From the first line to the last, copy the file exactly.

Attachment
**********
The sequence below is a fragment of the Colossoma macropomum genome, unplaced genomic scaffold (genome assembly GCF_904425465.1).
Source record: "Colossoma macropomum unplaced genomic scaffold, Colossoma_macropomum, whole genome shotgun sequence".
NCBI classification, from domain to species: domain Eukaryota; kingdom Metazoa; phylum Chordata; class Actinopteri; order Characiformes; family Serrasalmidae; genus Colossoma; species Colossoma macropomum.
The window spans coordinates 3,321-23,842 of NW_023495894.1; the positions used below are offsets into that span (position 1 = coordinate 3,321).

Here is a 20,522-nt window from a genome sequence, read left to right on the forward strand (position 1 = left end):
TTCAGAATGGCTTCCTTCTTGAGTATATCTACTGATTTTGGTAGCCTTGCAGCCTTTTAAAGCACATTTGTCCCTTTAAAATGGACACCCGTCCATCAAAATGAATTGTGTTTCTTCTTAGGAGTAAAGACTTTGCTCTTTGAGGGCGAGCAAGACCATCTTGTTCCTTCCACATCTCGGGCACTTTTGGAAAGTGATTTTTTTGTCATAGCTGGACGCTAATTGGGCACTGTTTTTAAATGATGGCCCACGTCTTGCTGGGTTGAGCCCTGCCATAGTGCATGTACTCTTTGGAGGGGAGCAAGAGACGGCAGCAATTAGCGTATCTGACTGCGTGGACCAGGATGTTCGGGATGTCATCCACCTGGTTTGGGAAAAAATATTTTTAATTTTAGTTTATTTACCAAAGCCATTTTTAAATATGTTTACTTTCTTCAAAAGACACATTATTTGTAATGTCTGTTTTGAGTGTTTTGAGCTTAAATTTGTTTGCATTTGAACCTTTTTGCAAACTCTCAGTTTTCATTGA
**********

The sequence below is a fragment of the Colossoma macropomum genome, unplaced genomic scaffold (genome assembly GCF_904425465.1).
Source record: "Colossoma macropomum unplaced genomic scaffold, Colossoma_macropomum, whole genome shotgun sequence".
NCBI classification, from domain to species: domain Eukaryota; kingdom Metazoa; phylum Chordata; class Actinopteri; order Characiformes; family Serrasalmidae; genus Colossoma; species Colossoma macropomum.
The window spans coordinates 3,321-23,842 of NW_023495894.1; the positions used below are offsets into that span (position 1 = coordinate 3,321).

Here is a 20,522-nt window from a genome sequence, read left to right on the forward strand (position 1 = left end):
TTCAGAATGGCTTCCTTCTTGAGTATATCTACTGATTTTGGTAGCCTTGCAGCCTTTTAAAGCACATTTGTCCCTTTAAAATGGACACCCGTCCATCAAAATGAATTGTGTTTCTTCTTAGGAGTAAAGACTTTGCTCTTTGAGGGCGAGCAAGACCATCTTGTTCCTTCCACATCTCGGGCACTTTTGGAAAGTGATTTTTTTGTCATAGCTGGACGCTAATTGGGCACTGTTTTTAAATGATGGCCCACGTCTTGCTGGGTTGAGCCCTGCCATAGTGCATGTACTCTTTGGAGGGGAGCAAGAGACGGCAGCAATTAGCGTATCTGACTGCGTGGACCAGGATGTTCGGGATGTCATCCACCTGGTTTGGGAAAAAATATTTTTAATTTTAGTTTATTTACCAAAGCCATTTTTAAATATGTTTACTTTCTTCAAAAGACACATTATTTGTAATGTCTGTTTTGAGTGTTTTGAGCTTAAATTTGTTTGCATTTGAACCTTTTTGCAAACTCTCAGTTTTCATTGA